The filters are typically placed percutaneously into the inferior vena cava, using a femoral or jugural approach. A doctor inserts the device using a catheter-a thin tube-into a patient's inferior vena cava through a small incision in either the neck or groin. The metal wires of the device capture and trap blood clots before they can reach the lungs.

Some filters are made to be removable. To remove the filter, a doctor will inject contrast or X-ray dye around the device to make sure the removal will be safe. A catheter-like snare goes into the vein and grabs the hook at the end of the filter. The filter is covered by a sheath and pulled out of the vein.

Some IVC filters that are designed to prevent the traveling of blood clots work better than others. When the filter is not correctly placed, or when it moves despite being correctly placed, the device may puncture a vein, causing bleeding and other complications. Sometimes filters may even migrate away from their surgically positioned placement, rendering them ineffective.

IVC Filter Approved Uses

The FDA has approved IVC filters in the United States for use "for the prevention of recurrent pulmonary embolism (PE) via placement in the vena cava in the following conditions:

  • Pulmonary thromboembolism when anticoagulant therapy is contraindicated;
  • Failure of anticoagulant therapy in thromboembolic disease;
  • Emergency treatment following massive pulmonary embolism when anticipated benefits of conventional therapy are reduced; and
  • Chronic, current pulmonary embolism when anticoagulant therapy has failed or is contraindicated"

If a patient does not meet this criteria, the standard treatment is anticoagulants. However, despite not being approved for implanting in patients without a history of pulmonary embolism, many patients are receiving IVC filters as a first line of treatment.

IVC Filter Complications

Adverse events after placement of IVC filters include:

  • IVC filter fracture
  • IVC filter migration
  • IVC thrombosis
  • deep vein thrombosis
  • access site thrombosis
  • caval penetration (vein penetration)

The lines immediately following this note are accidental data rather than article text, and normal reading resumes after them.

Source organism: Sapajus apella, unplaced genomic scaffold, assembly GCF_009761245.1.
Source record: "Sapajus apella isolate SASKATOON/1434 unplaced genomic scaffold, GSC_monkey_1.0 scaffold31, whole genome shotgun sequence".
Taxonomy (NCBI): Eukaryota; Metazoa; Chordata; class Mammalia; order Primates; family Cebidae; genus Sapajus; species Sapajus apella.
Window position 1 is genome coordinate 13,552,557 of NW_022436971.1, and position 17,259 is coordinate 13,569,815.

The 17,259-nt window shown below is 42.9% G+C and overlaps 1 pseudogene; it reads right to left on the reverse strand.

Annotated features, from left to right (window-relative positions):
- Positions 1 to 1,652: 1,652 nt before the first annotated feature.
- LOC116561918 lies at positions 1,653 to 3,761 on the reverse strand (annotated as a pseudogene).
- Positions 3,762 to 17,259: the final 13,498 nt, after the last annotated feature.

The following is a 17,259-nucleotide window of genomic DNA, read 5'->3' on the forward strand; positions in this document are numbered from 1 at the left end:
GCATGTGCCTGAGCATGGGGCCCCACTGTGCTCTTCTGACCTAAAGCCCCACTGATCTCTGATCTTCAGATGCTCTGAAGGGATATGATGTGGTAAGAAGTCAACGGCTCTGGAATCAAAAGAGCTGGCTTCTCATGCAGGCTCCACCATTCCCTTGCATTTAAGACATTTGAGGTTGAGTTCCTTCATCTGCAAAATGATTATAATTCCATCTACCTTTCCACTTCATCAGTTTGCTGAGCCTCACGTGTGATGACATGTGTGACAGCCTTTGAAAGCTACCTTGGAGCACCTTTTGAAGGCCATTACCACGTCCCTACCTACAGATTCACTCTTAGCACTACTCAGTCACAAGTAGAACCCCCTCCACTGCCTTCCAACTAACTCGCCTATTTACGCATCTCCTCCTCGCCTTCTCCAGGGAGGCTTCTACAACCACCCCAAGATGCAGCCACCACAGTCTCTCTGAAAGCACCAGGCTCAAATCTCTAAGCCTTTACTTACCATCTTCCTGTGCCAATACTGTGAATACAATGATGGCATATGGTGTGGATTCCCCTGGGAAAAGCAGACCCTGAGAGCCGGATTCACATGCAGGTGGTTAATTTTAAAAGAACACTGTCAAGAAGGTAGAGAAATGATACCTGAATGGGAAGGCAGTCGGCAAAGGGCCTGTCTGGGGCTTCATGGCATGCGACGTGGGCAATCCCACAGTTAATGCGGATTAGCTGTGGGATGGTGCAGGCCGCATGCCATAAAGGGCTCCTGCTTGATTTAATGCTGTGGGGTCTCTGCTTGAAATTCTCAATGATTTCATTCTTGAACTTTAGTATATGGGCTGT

NBC Nightly Investigates IVC Filters' Flaws

Blood Clots & Alternative Treatment

IVC filters are intended to be used by patients unable to control blood clots and who cannot utilize more tested and safer alternatives . The recommended initial treatment is the use of anticoagulants, or blood thinners, to treat the risk of DVT or PE.

IVC filters can be used for patients that cannot use Warfarin, Eliquis, Pradaxa, Xarelto or other blood thinner medication and have a diagnosed PE or DVT. If a patient is contraindicated for blood thinners, due to for poor coagulation control, an active or recent bleed elsewhere in the body, or they are planning to undergo major surgery, an IVC filter can be used to provide protection from pulmonary embolism. This protection can either be temporary with the placement of a temporary or optional IVC filter, or permanent in the face of long term coagulation risks.

IVC Filter Brands

Manufacturers of Inferior Vena Cava Filters Include:

  • Boston Scientific
  • B Braun Medical
  • R. Bard
  • Cook Medical
  • Johnson & Johnson

Brands of Inferior Vena Cava Filters Include:

  • Bard Recovery
  • Bard G2
  • Bard G2 Express
  • Cook Celect
  • Cook Gunther Tulip
  • Johnson & Johnson Cordis OptEase
  • Johnson & Johnson Cordis TrapEase
  • Boston Scientific Greenfield
  • B Braun VenaTech
  • B Braun VenaTech Convertible
  • B Braun Tempofilter

IVC Filter Lawsuit

If you or a family member were implanted with an IVC filter and wish to speak with an attorney regarding an IVC filter lawsuit, contact a lawyer at Weinstein Couture for a free consultation. We are currently accepting IVC filter lawsuits, and will investigate IVC filter injuries. Contact us regarding IVC filter litigation by calling us at 1-800-406-1690.